Our results supported that HPL-supplemented hydrogel promoted SHED proliferation and differentiation, but these benefits were also demonstrated in other mesenchymal stem cells. Medium supplemented with HPL promoted adipose-derived mesenchymal stem cells (ADSCs) to show significantly higher proliferation rates, showing statistically higher levels of neurotrophic factors BDNF, glial cell-derived growth factor (GDNF), and nerve-derived growth factor (NFG) secretion, compared to FBS-supplemented medium . Cell spheroids encapsulated in HPL-supplemented PEG hydrogel exhibited initial ADSCs growth and ultimately successful colonization. ADSCs cultured on HPL-supplemented PEG hydrogel showed high speed migration, covered long distances, and migrated only in the direction of the HPL-loaded PEG hydrogel . In addition, In the in vitro co-culture system, HPL supplemented medium promoted the angiogenesis of gingival mesenchymal stem cells . HPL hydrogel stimulates pro-angiogenic activity by promoting the growth and invasion of human MSCs in a 3D environment and enhancing endothelial cell sprouting in vitro. The combination of HPL and human MSCs improved local tissue perfusion after 8 days in a mouse model of hindlimb ischemia, which supports the use of HPL hydrogel as scaffolds for MSC delivery to promote angiogenesis .
In summary, we synthesized chitosan/gelatin/gellan glue hydrogel supplemented with HPL and investigated the effect of 3D culture on the proliferation, multi-lineage differentiation and secretome of SHED. We found that a total of 3209 proteins were identified, of which 23 were up-regulated and 192 were down-regulated. The results showed that 3D culture promoted SHED proliferation and enhanced the expression of stemness genes NANOG, and low expression of negative surface markers in flow cytometry suggested that 3D culture was suitable for standardized production. After 3–4 weeks of induction, the hydrogel coating contributed to osteogenic differentiation of SHED with the expression of osteogenic-related genes RUNX2 and OSTEOPONTIN. In addition, the hydrogel supplemented with HPL enhanced the adipogenic differentiation of SHED with the expression of adipogenic-related genes LPL and PPARγ2. After the addition of neural-inducing differentiation factors, SHED encapsulated in hydrogel supplemented with HPL differentiated into neural-like cells and expressed neural markers Nestin and GFAP. We established the relationship between protein expression and proliferation, osteogenesis, adipogenesis, angiogenesis or neurogenesis by WGCNA, and found related protein series including EMILIN1, PF4 and CD44. In conclusion, our research found that hydrogel supplemented with HPL can be used as a method for SHED in standardized production and can contribute to the clinical application of SHED in cell therapy.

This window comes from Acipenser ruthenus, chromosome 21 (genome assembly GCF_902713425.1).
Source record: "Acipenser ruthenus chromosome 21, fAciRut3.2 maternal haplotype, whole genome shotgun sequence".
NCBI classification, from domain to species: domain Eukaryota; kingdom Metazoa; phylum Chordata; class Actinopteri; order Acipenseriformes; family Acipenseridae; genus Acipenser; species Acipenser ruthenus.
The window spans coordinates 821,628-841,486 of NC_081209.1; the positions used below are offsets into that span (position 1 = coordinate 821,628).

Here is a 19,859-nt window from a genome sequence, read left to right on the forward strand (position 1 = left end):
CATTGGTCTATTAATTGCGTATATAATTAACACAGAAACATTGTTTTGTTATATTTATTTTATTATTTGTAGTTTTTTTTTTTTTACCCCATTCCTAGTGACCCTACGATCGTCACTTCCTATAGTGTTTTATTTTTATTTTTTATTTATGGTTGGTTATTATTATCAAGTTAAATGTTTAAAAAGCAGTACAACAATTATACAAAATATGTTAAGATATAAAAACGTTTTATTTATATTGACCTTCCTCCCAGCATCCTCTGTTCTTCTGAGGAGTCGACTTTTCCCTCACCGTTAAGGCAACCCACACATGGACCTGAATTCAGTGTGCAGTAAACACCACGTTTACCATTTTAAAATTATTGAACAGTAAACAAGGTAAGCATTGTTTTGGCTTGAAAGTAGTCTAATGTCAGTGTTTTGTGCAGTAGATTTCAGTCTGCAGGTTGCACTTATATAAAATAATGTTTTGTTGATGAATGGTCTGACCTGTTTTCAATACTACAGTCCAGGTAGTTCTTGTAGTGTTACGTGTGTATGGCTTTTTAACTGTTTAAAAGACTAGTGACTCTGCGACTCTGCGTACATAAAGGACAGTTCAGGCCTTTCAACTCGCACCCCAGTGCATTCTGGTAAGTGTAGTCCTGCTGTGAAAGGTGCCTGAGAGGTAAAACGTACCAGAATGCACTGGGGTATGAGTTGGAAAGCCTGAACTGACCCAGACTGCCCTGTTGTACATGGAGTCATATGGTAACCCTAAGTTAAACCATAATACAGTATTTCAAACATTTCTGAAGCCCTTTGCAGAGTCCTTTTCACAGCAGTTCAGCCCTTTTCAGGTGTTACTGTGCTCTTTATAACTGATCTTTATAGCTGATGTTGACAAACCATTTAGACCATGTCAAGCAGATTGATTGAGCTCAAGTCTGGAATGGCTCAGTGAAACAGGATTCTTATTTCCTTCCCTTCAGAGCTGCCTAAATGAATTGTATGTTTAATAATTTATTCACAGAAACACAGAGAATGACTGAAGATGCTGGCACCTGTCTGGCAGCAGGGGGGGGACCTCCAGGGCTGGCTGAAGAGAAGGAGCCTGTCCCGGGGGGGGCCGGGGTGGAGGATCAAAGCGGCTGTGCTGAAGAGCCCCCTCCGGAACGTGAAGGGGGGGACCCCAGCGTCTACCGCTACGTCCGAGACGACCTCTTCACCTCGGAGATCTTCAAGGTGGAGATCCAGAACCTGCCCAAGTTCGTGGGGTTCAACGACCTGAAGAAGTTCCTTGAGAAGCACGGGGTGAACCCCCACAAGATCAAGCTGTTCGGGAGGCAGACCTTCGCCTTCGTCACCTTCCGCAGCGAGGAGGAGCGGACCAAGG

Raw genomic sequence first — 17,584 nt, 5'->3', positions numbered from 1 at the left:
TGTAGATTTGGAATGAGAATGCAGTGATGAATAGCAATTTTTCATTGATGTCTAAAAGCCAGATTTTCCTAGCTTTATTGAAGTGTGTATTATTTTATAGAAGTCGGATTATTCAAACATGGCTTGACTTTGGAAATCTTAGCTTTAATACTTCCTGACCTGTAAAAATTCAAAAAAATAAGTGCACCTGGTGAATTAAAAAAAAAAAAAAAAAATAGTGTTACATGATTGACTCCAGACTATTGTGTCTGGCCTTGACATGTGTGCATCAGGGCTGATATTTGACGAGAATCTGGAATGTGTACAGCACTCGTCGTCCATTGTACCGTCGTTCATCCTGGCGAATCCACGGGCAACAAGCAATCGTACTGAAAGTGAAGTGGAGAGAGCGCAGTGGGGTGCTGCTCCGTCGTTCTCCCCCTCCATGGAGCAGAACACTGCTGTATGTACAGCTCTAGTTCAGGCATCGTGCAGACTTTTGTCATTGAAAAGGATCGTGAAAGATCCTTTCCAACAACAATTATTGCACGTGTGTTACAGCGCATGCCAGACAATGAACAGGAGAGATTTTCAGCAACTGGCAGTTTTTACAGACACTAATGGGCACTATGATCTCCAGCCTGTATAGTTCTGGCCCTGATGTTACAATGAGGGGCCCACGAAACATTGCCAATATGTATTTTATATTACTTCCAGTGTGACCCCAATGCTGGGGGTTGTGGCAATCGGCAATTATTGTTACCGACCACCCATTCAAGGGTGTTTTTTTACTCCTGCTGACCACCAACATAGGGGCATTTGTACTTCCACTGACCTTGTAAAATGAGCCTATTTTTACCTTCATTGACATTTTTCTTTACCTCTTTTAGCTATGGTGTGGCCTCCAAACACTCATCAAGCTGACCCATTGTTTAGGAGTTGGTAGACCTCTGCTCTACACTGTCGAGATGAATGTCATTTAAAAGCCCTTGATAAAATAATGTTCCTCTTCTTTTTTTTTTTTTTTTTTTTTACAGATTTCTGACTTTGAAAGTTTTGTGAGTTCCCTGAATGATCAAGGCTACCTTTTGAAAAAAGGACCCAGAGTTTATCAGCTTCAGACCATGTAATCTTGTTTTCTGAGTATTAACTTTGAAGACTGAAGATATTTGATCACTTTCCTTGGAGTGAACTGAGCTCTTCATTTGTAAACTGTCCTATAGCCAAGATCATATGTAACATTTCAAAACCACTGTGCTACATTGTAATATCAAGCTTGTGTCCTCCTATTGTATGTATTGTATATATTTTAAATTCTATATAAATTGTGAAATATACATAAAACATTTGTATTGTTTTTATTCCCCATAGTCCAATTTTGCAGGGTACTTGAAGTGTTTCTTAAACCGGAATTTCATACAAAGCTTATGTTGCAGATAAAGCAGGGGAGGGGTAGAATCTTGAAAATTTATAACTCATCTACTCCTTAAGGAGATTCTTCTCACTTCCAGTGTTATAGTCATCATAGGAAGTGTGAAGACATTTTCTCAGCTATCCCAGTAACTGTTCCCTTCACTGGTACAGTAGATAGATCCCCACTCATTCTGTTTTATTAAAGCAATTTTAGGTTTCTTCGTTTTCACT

Availability of data and materials
The mass spectrometry proteomics data have been deposited to the ProteomeXchange Consortium via the PRIDE partner repository with the dataset identifier PXD026687.
Stem cells from human exfoliated deciduous teeth ()
Fetal bovine serum
Human platelet lysate
Nerve growth factor
Brain derived growth factor
Glial derived neurotrophic factor
Dulbecco's minimum essential medium
Scanning electron microscope
Fourier transform infrared
Attenuation total reflection
Kyoto Encyclopedia of Genes and Genomes
Differential abundant proteins
Weighted correlation network analysis
Hepatocyte growth factor,
Stem cell factor
Human umbilical vein endothelial cells
Miura M, Gronthos S, Zhao M, Lu B, Fisher LW, Robey PG, Shi S. SHED: stem cells from human exfoliated deciduous teeth. Proc Natl Acad Sci USA. 2003;100:5807–12.
Yamaza T, Alatas FS, Yuniartha R, Yamaza H, Fujiyoshi JK, Yanagi Y, Yoshimaru K, Hayashida M, Matsuura T, Aijima R, et al. In vivo hepatogenic capacity and therapeutic potential of stem cells from human exfoliated deciduous teeth in liver fibrosis in mice. Stem Cell Res Ther. 2015;6:171.
Yamaza T, Kentaro A, Chen C, Liu Y, Shi Y, Gronthos S, Wang S, Shi S. Immunomodulatory properties of stem cells from human exfoliated deciduous teeth. Stem Cell Res Ther. 2010;1:5.
Zhang Z, Nor F, Oh M, Cucco C, Shi S, Nor JE. Wnt/beta-catenin signaling determines the vasculogenic fate of postnatal mesenchymal stem cells. Stem Cells. 2016;34:1576–87.
Novais A, Lesieur J, Sadoine J, Slimani L, Baroukh B, Saubamea B, Schmitt A, Vital S, Poliard A, Helary C, et al. Priming Dental pulp stem cells from human exfoliated deciduous teeth with fibroblast growth factor-2 enhances mineralization within tissue-engineered constructs implanted in craniofacial bone defects. Stem Cells Transl Med. 2019;8:844–57.